There’s a new era in ecological restoration across the country with the removal of dams restoring rivers to their natural, free-flowing states and enhancing everything from fish migration to recreation. According to conservation group American Rivers, in the past 20 years, more than 1,100 dams have been removed in the U.S.—many of them aging, unsafe structures that outlived their usefulness. In 2020, 69 dams were removed across 23 states (led by Ohio with 11); and last year an additional 57 dams were removed, reconnecting more than 2,290 miles of rivers in 22 states, with Pennsylvania leading the charge at seven. At least 25 more are slated for removal this year.
There’s good reason for the decommissioning efforts. Removing dams benefits river and aquatic health, and public safety—not to mention climate resilience. It’s better for fish migration, riparian zones and, believe it or not, even hydropower production through better energy-efficiency practices. More good news: It’s also better for paddlers, with reservoirs and concrete impediments replaced by clear-flowing waterways for recreation. Want to paddle some of these recently restored, free-flowing waterways? Put the following world-class stretches on your bucket list.
Penobscot River, Maine
New England’s second largest river system, Maine’s Penobscot (including its West and South branches) flows 264 miles from Penobscot Lake on the Maine/Quebec border into Penobscot Bay and the Atlantic Ocean near the town of Bucksport. In 2004, the Penobscot River Restoration Trust led a public-private effort to maintain hydropower production while also restoring the river’s sea-run fisheries. It removed the Great Works Dam in 2012, the Veazie Dam in 2013, and created a bypass channel around the Howland Dam in 2016. The result: Atlantic salmon and other sea-run fish now have access to 2,000 miles of spawning habitat and populations of striped bass, alewife, blueback herring, smallmouth bass, American eel, rainbow smelt, tomcod and endangered shortnose sturgeon are booming. The removals are also better for paddlers, who can now recreate in the river’s lower section, following the wake of Henry David Thoreau, without the hazards.
Local Beta: One such stretch, revealing ripples and channels buried since the Industrial Revolution, is the section around the town of Old Town, home to canoe maker Old Town Canoe as well as the Penobscot Nation. Numerous access points allow you to paddle various lengths, with Class I-II waves replacing the now-gone dam. One flatwater fave: the 60-mile Medway-to-Old Town stretch, offering great smallmouth bass fishing (access via State Route 157 between Medway and Mattawamkeag, or south of Mattawamkeag via U.S. Route 2). Farther upriver, try the East Branch, from Matagamon Lake to Whetstone; or the Upper West Branch from Roll Dam to Chesuncook Village (portage or run the ledge drops at Roll Dam), with views of Mount Katahdin. For whitewater, try the West Branch, from Ripogenus Gorge to Pockwockamus Falls, for some of Maine’s best Class IV-V rapids, including Cribworks, which conservation nonprofit American Whitewater calls “the toughest regularly run rapid in New England.”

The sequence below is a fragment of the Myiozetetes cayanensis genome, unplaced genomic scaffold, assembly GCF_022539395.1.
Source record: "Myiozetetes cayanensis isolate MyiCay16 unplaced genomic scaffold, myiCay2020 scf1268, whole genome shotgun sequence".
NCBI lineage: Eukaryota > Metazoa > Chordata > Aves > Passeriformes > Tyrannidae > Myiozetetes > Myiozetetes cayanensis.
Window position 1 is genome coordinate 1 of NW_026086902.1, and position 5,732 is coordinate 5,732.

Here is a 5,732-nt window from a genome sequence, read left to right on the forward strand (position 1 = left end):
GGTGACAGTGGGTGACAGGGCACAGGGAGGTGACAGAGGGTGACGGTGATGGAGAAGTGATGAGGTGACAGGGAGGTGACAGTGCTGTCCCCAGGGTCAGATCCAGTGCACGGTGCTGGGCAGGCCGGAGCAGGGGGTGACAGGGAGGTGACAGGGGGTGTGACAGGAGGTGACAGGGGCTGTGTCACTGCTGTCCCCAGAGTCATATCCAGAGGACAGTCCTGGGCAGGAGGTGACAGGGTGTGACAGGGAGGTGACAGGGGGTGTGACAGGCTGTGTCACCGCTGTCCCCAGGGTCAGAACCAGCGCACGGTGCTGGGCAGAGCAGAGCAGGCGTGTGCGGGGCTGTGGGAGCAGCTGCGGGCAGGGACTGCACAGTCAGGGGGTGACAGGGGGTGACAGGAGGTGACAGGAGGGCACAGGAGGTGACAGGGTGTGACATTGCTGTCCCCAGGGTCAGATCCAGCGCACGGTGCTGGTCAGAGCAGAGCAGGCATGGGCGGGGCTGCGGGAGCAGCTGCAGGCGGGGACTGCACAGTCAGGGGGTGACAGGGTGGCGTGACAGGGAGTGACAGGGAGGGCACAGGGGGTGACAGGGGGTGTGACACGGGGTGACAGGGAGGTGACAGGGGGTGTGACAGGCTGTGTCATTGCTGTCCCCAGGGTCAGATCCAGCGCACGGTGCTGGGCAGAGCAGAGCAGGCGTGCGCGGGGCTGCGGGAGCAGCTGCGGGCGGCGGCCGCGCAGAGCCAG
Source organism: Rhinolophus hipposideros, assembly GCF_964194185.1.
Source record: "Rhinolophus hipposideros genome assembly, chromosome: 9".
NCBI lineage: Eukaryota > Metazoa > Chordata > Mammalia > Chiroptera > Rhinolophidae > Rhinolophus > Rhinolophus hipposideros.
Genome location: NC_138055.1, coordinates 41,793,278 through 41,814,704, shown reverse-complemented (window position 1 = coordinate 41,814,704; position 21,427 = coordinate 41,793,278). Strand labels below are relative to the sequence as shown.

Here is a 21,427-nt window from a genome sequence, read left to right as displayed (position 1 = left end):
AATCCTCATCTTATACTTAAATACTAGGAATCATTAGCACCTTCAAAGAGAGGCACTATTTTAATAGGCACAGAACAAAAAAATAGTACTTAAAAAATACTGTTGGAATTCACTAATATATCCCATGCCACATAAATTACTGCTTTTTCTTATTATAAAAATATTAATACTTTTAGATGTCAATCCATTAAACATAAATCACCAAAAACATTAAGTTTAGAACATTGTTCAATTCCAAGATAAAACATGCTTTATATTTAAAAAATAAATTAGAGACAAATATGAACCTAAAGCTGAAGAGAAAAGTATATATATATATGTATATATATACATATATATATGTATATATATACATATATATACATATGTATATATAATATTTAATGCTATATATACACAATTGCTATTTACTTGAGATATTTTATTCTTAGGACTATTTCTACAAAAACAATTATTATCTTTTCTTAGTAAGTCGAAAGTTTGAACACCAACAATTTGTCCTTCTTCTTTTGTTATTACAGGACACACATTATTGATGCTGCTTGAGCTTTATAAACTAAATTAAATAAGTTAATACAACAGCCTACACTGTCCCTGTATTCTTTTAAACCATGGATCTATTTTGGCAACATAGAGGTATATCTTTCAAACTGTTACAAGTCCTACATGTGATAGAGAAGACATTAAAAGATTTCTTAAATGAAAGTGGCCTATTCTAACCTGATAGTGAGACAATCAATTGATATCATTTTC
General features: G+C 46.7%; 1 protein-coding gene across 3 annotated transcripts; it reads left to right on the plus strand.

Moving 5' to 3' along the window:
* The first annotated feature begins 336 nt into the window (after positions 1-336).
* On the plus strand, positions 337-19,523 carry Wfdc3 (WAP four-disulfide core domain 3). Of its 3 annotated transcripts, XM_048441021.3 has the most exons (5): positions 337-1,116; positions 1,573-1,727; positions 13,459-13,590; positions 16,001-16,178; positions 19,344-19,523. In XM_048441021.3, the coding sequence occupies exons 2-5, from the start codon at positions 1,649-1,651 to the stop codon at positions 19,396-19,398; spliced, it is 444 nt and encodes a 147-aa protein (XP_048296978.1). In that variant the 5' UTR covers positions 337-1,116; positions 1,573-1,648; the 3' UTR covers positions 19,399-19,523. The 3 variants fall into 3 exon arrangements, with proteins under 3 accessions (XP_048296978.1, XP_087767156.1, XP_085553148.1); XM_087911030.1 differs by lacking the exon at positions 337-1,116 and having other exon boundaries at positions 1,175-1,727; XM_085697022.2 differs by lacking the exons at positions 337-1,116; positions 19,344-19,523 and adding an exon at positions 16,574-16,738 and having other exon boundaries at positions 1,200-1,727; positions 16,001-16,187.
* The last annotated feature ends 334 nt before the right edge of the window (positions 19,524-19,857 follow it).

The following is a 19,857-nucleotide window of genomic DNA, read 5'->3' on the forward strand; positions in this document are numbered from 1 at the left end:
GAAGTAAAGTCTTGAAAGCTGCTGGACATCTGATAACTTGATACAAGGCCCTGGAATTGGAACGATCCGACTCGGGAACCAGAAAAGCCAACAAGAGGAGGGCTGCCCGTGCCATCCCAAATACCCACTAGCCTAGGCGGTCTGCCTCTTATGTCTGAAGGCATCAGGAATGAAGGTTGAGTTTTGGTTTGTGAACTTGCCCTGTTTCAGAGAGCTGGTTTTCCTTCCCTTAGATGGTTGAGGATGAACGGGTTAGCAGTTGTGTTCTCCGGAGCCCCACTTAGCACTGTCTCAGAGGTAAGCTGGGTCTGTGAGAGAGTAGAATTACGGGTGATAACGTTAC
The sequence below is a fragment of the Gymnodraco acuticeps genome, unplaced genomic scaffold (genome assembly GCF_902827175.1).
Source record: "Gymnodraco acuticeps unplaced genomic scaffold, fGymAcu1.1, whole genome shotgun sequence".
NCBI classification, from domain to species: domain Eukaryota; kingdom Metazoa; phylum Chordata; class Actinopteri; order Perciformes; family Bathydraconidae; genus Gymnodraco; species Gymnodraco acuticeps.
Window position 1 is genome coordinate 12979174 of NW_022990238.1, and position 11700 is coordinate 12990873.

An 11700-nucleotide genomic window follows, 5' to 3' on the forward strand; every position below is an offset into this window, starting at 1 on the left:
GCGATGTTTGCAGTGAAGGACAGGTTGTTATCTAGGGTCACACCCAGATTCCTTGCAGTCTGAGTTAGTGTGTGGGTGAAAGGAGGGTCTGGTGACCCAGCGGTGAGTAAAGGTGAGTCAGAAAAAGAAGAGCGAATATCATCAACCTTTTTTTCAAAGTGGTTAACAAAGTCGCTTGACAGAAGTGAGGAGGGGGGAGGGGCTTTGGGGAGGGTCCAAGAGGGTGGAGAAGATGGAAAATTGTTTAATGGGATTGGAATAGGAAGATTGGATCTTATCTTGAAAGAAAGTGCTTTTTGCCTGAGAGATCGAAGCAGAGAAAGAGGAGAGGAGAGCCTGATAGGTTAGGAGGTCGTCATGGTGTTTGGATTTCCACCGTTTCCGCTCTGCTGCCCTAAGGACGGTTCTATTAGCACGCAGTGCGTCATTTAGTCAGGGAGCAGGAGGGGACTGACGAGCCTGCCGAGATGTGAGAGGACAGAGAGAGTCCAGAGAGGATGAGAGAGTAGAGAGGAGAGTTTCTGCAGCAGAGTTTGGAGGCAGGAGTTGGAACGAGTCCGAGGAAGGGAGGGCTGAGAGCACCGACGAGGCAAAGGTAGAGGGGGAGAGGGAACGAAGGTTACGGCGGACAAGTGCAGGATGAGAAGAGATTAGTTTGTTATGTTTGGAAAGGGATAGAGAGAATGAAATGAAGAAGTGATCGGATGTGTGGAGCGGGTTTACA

Embrey Dam - Rappahannock River, Fredericksburg, VA
With the 22-foot-high Embrey Dam on Virginia’s Rappahannock River near Fredericksburg removed in 2004, canoeists, rec kayakers, and standup paddleboarders can now run a half-mile of new Class I-II rapids just north of town. Now the longest free-flowing river in the eastern U.S. and Chesapeake Bay watershed, ‘the Rapp’ extends unblocked for 195 miles, from its origin at Chester Gap in the Shenandoah National Park of western Virginia to Stingray Point in the Chesapeake Bay. Paddlers can now float unimpeded from the upper Rapp to its Chesapeake mouth or enjoy multiple access points for shorter day-trips. The dam’s removal has also transformed the river’s ecology, letting migratory fish like American shad and striped bass gain access to spawning grounds in the upper Rapp and its tributaries for the first time in over 150 years.
Local Beta: For the Fredericksburg run, put in at the boat launch on State Route 618 (River Road) near Motts Run Park, which also serves as the takeout for the milder canoe run that starts 24 miles upstream at Kelly's Ford (skip a mile of flatwater by putting in farther down River Road where the road turns away from the river). Several Class I-II rapids occur in the first mile and as you pass under Interstate 95, you enter the former-flatwater section that now has large boulders to navigate. The first new Class II rapid is called Hunters Mill Rapid, where water used to be diverted for a mill downstream near the dam, followed by Carter Never Saw It, a tribute to the late local canoeing icon Randy Carter, who never had a chance to see this stretch. The dam removal also exposed a bus-sized jumping rock known affectionately as “BFR” (“Big Fat Rock”). Novices can take out just below the removed dam on river-right, while more advanced paddlers can navigate Class III Falmouth Rapids just below (hint: stay with the main flow of the river), taking out on river-right at Old Mill Park, just off of Fall Hill Avenue in Fredericksburg. A water trail is also being developed along the river by the Friends of the Rappahannock in cooperation with the Virginia Dept. of Conservation and Recreation, encompassing historical paddling trips from Kelly's Ford to the Fredericksburg City Docks.